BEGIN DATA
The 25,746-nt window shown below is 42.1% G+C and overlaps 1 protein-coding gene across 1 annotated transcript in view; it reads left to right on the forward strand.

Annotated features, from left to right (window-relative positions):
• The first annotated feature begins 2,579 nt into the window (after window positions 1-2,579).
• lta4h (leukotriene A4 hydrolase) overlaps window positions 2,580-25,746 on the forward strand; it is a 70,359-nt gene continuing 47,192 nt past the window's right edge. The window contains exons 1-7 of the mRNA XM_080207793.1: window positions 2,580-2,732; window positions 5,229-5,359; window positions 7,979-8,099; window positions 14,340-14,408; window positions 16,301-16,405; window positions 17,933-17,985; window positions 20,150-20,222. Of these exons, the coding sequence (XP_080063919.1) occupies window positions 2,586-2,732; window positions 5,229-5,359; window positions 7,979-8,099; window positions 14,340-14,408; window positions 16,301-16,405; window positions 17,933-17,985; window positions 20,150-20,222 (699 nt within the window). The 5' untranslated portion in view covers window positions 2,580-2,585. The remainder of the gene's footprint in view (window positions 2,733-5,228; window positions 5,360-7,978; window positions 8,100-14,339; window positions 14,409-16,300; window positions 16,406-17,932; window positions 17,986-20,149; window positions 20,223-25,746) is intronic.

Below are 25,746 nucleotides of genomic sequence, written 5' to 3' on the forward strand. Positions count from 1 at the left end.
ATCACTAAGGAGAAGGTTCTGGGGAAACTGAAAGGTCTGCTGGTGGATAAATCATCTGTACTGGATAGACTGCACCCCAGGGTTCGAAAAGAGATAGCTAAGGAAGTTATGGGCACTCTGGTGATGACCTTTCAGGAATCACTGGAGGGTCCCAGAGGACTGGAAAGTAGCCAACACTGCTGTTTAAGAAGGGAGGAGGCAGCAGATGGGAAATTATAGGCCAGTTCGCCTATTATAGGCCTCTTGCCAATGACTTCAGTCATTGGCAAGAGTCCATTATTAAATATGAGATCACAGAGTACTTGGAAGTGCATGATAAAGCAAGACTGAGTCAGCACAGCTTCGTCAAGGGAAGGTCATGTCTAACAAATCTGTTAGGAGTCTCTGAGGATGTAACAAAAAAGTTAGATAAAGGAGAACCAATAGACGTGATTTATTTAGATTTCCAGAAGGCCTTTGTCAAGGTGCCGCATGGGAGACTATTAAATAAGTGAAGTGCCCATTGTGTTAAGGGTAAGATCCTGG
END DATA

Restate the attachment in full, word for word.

The 25,746-nt window shown below is 42.1% G+C and overlaps 1 protein-coding gene across 1 annotated transcript in view; it reads left to right on the forward strand.

Annotated features, from left to right (window-relative positions):
• The first annotated feature begins 2,579 nt into the window (after window positions 1-2,579).
• lta4h (leukotriene A4 hydrolase) overlaps window positions 2,580-25,746 on the forward strand; it is a 70,359-nt gene continuing 47,192 nt past the window's right edge. The window contains exons 1-7 of the mRNA XM_080207793.1: window positions 2,580-2,732; window positions 5,229-5,359; window positions 7,979-8,099; window positions 14,340-14,408; window positions 16,301-16,405; window positions 17,933-17,985; window positions 20,150-20,222. Of these exons, the coding sequence (XP_080063919.1) occupies window positions 2,586-2,732; window positions 5,229-5,359; window positions 7,979-8,099; window positions 14,340-14,408; window positions 16,301-16,405; window positions 17,933-17,985; window positions 20,150-20,222 (699 nt within the window). The 5' untranslated portion in view covers window positions 2,580-2,585. The remainder of the gene's footprint in view (window positions 2,733-5,228; window positions 5,360-7,978; window positions 8,100-14,339; window positions 14,409-16,300; window positions 16,406-17,932; window positions 17,986-20,149; window positions 20,223-25,746) is intronic.

Below are 25,746 nucleotides of genomic sequence, written 5' to 3' on the forward strand. Positions count from 1 at the left end.
ATCACTAAGGAGAAGGTTCTGGGGAAACTGAAAGGTCTGCTGGTGGATAAATCATCTGTACTGGATAGACTGCACCCCAGGGTTCGAAAAGAGATAGCTAAGGAAGTTATGGGCACTCTGGTGATGACCTTTCAGGAATCACTGGAGGGTCCCAGAGGACTGGAAAGTAGCCAACACTGCTGTTTAAGAAGGGAGGAGGCAGCAGATGGGAAATTATAGGCCAGTTCGCCTATTATAGGCCTCTTGCCAATGACTTCAGTCATTGGCAAGAGTCCATTATTAAATATGAGATCACAGAGTACTTGGAAGTGCATGATAAAGCAAGACTGAGTCAGCACAGCTTCGTCAAGGGAAGGTCATGTCTAACAAATCTGTTAGGAGTCTCTGAGGATGTAACAAAAAAGTTAGATAAAGGAGAACCAATAGACGTGATTTATTTAGATTTCCAGAAGGCCTTTGTCAAGGTGCCGCATGGGAGACTATTAAATAAGTGAAGTGCCCATTGTGTTAAGGGTAAGATCCTGG